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Maximally Informative “Stimulus Energies” in the Analysis of Neural Responses to Natural Signals

  • Kanaka Rajan ,

    Affiliation Joseph Henry Laboratories of Physics and Lewis–Sigler Institute for Integrative Genomics, Princeton University, Princeton, New Jersey, United States of America

  • William Bialek

    Affiliation Joseph Henry Laboratories of Physics and Lewis–Sigler Institute for Integrative Genomics, Princeton University, Princeton, New Jersey, United States of America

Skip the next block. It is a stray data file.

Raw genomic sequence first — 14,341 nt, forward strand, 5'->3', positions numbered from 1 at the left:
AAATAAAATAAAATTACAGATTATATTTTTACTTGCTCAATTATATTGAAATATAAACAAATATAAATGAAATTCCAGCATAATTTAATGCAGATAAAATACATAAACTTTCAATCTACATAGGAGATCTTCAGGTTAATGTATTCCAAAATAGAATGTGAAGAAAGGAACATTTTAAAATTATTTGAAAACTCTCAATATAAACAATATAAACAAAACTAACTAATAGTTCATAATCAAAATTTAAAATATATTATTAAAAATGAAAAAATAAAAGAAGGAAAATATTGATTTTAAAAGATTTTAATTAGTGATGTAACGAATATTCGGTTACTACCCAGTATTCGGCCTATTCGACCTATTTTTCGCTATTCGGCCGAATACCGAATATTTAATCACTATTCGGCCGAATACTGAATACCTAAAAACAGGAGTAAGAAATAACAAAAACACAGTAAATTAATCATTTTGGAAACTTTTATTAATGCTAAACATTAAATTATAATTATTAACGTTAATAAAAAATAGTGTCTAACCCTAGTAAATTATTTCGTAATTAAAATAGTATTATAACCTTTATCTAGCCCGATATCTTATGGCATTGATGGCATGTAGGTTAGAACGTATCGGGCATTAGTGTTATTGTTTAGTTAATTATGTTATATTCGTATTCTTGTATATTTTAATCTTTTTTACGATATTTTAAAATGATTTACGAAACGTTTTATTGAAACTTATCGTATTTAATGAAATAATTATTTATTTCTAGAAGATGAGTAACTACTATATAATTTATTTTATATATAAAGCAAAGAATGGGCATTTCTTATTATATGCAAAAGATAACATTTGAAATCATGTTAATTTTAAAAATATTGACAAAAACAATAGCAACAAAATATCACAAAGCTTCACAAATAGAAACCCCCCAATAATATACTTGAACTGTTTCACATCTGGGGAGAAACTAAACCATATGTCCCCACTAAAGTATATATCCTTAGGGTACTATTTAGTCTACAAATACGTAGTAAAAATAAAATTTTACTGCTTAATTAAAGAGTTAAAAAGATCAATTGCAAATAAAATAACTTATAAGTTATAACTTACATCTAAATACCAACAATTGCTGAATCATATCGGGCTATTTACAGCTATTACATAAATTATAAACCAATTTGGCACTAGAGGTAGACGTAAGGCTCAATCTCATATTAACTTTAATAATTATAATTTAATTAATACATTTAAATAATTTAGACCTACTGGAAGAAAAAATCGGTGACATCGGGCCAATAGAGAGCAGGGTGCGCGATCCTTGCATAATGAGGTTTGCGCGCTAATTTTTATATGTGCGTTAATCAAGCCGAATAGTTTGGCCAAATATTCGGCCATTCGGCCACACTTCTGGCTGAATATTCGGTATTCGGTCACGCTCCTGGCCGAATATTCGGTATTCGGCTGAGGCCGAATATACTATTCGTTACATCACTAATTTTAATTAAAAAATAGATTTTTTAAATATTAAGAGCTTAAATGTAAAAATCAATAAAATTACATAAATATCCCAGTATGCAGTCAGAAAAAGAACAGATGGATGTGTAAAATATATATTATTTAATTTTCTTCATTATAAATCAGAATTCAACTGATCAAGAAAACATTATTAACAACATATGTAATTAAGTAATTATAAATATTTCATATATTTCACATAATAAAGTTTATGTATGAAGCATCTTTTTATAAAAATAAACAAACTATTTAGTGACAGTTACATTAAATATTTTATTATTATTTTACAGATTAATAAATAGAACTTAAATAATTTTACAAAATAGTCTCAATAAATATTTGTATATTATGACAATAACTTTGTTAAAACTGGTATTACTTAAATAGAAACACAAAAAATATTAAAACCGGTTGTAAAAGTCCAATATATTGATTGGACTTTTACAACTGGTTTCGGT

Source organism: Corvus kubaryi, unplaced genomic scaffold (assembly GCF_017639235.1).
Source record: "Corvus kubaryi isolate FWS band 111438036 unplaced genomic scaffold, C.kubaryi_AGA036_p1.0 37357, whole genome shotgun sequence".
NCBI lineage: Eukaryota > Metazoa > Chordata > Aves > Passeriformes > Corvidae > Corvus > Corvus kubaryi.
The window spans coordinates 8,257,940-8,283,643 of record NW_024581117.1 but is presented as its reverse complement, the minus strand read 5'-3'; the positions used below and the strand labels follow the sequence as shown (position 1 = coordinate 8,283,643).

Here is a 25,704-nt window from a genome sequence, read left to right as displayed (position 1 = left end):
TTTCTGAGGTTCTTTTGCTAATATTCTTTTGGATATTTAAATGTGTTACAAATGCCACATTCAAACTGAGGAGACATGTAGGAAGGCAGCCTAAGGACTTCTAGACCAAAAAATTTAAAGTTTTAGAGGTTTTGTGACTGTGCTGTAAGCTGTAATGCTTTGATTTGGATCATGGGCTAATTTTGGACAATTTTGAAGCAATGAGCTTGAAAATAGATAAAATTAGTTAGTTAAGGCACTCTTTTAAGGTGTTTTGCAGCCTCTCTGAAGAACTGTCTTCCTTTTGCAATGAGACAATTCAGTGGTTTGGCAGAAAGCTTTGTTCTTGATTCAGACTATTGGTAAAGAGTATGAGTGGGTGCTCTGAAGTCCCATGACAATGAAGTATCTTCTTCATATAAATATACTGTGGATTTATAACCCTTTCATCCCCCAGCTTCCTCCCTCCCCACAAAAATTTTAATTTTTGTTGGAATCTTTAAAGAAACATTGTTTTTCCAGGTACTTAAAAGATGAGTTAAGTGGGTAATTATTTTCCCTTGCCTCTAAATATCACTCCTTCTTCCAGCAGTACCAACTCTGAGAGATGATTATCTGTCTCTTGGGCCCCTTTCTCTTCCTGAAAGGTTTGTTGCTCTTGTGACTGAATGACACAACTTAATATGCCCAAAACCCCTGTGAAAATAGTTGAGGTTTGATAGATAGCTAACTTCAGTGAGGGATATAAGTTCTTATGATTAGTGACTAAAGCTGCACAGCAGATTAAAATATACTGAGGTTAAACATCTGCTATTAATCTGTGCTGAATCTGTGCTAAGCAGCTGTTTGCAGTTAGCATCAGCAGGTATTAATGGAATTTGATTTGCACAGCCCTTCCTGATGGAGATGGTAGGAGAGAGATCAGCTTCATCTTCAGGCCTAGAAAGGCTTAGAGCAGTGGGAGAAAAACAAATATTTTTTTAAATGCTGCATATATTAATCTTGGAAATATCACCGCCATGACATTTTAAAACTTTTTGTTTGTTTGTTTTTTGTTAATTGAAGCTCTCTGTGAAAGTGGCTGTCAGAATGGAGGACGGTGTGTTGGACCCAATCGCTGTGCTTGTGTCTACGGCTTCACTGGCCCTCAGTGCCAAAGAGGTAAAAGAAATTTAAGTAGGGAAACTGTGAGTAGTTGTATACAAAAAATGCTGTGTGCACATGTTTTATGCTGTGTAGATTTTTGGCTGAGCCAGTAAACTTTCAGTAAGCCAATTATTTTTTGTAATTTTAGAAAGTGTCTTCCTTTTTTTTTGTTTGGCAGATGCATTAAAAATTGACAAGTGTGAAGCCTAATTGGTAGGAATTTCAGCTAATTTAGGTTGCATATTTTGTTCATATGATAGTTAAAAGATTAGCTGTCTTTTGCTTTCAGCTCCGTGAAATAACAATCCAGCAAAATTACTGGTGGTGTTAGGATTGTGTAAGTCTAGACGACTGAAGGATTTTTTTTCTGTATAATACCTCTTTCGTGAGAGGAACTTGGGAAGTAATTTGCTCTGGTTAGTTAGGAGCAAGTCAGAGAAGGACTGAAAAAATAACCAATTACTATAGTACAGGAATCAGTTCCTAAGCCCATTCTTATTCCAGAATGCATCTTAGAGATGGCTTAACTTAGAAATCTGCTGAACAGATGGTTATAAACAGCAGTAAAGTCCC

The concept of feature selectivity in sensory signal processing can be formalized as dimensionality reduction: in a stimulus space of very high dimensions, neurons respond only to variations within some smaller, relevant subspace. But if neural responses exhibit invariances, then the relevant subspace typically cannot be reached by a Euclidean projection of the original stimulus. We argue that, in several cases, we can make progress by appealing to the simplest nonlinear construction, identifying the relevant variables as quadratic forms, or “stimulus energies.” Natural examples include non–phase–locked cells in the auditory system, complex cells in the visual cortex, and motion–sensitive neurons in the visual system. Generalizing the idea of maximally informative dimensions, we show that one can search for kernels of the relevant quadratic forms by maximizing the mutual information between the stimulus energy and the arrival times of action potentials. Simple implementations of this idea successfully recover the underlying properties of model neurons even when the number of parameters in the kernel is comparable to the number of action potentials and stimuli are completely natural. We explore several generalizations that allow us to incorporate plausible structure into the kernel and thereby restrict the number of parameters. We hope that this approach will add significantly to the set of tools available for the analysis of neural responses to complex, naturalistic stimuli.